In this context, and especially speaking from this part of the European continent, I am fully cognizant of the impending dangers felt by Ukraine’s neighbours – like Estonia – who experience first-hand, that their own security and stability are or could be jeopardised.
It remains imperative that this invasion and all the drastic consequences it has brought to the international community – but most importantly, to the people of Ukraine – is immediately halted.
We need to ensure the survival of Ukraine as a sovereign, independent, and free country, and continue to defend European values and principles.
Albeit different in magnitude and nature, Malta too, is surrounded by pockets of instability to the South where several of our closest neighbours are still battling flawed democratic processes, weak economic performances, and increasingly disgruntled populations.
This scenario to the South of the EU cannot be constantly pushed to a secondary tier of priority, only to react to it when it is too late, and crises would by then have already unfolded.
I ask myself whether we have learned anything from the lessons that Libya, Syria, Yemen, the ever-lasting Israeli-Palestinian conflict, and the thousands of lives lost at sea on the Mediterranean migration route, have taught us along the years.
Against this backdrop of international instability and ever-increasing challenges that I have only very shortly described, I congratulate Estonia on its successful tenure as non-Permanent Seat at the UN Security Council for the term 2020-2021, for which praise, and commendation are certainly in order.
As an ardent supporter of multilateral diplomacy, Malta too will be bringing its own credentials to the UN Security Council as it will hopefully sit with other UN Security Council Members during the term 2023-2024 where we will be addressing three main pillars of Security, Sustainability and Solidarity.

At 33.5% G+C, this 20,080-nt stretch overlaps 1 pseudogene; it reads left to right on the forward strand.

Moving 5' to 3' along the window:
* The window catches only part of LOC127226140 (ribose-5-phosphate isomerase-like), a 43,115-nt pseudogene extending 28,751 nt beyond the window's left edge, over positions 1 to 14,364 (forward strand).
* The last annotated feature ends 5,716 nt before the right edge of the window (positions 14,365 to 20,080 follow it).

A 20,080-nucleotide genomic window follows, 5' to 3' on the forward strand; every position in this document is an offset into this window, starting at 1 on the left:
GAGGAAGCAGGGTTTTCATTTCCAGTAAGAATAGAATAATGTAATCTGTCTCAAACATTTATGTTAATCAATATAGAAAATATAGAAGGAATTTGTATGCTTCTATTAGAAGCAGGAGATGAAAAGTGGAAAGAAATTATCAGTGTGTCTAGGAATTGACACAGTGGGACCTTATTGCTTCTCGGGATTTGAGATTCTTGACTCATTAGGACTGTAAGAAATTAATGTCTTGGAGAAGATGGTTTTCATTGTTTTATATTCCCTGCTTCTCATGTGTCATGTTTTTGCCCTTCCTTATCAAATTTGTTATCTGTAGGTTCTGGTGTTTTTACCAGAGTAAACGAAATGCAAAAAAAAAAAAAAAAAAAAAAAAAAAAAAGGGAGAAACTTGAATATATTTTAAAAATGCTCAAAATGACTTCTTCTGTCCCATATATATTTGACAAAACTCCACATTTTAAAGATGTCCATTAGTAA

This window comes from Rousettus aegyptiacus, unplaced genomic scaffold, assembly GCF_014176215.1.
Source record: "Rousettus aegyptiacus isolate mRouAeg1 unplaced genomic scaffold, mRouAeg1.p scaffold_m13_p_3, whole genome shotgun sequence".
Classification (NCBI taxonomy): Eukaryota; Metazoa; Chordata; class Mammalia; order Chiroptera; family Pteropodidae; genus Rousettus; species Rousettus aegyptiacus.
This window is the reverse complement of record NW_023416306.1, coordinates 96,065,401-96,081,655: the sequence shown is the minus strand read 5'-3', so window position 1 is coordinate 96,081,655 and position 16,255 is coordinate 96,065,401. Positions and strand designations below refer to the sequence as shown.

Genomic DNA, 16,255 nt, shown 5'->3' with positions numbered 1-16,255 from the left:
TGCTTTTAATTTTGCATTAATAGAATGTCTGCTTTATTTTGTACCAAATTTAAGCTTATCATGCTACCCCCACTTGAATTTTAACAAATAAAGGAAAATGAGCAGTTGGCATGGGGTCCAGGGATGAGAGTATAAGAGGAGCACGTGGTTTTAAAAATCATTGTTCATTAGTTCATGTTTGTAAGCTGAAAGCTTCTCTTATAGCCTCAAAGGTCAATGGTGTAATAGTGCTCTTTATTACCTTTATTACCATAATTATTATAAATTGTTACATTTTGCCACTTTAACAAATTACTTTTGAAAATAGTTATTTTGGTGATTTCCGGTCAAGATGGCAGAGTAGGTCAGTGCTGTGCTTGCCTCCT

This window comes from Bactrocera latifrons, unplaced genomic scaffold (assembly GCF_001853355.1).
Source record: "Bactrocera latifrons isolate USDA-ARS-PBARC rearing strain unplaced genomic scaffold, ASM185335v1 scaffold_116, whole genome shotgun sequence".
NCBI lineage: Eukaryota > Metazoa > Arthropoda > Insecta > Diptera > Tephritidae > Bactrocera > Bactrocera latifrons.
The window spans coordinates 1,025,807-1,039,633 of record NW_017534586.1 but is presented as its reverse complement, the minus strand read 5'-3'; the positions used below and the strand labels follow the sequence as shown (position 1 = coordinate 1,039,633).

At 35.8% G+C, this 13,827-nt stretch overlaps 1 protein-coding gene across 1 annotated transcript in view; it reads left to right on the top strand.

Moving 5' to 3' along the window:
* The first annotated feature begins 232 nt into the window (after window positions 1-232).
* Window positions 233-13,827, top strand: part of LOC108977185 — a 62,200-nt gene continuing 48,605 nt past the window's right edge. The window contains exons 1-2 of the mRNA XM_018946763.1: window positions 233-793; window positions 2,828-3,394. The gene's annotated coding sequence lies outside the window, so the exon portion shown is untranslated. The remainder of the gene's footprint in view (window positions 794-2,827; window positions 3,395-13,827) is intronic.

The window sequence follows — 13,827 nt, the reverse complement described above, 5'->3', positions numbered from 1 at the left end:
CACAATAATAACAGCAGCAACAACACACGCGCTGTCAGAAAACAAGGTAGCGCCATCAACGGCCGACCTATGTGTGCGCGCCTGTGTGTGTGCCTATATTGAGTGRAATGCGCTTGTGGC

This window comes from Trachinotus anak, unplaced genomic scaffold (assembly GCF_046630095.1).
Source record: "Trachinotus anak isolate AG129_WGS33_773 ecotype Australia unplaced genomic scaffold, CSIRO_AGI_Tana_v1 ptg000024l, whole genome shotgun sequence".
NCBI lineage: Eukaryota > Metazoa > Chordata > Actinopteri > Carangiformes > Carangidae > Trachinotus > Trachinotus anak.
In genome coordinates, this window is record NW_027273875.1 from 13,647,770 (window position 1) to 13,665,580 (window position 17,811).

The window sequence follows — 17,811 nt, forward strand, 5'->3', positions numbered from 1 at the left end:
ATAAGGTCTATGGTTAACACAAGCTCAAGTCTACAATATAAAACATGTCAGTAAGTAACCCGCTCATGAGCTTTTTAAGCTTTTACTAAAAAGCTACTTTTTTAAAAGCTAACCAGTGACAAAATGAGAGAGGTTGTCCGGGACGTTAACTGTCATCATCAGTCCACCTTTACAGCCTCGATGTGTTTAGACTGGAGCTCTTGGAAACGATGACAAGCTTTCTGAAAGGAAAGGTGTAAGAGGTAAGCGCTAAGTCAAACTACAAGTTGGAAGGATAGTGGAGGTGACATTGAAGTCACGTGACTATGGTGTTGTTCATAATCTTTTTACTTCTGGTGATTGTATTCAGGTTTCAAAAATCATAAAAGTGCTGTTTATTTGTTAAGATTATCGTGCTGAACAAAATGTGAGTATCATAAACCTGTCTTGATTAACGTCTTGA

We shall continue to rely on the support of our esteemed colleagues and friends from Estonia, to make a success out of this prestigious position.
As international developments continue to take a worrying course, we need to do our level best to ensure that the European Union remains relevant and effective on the global stage.
This will be the very gist of the ‘Arraiolos’ Heads of State Meeting for non-Executive EU Heads of State, that I have the pleasure of hosting on 6 October, and which President Karis has very graciously accepted to attend.
While we may not come up with solutions to every problem around us, our open and frank discussions in that forum will hopefully go some way in the right direction.
Miriam and I very much look forward to welcoming you, dear President and also Madame Karis, and reciprocate the outstanding generosity you afforded us here today in Estonia.
I conclude by quoting you, President Karis, particularly your Inauguration Address in front of the Riigikogu in October 2021, when you stated that: “relations with close allies and more distant ones are all important to Estonia, and that close ties must be fostered with each of our allies; they are not formed or maintained automatically”.
I take inspiration from your words, Excellency, dear colleague, and assure you that Malta remains willing and committed to do its part, so that our partnership and friendship may continue to flourish.
I now ask you, dear guests, to stand and toast to the health and well-being of President Karis and Mrs Karis and to the bright and positive future of relations between Malta and Estonia.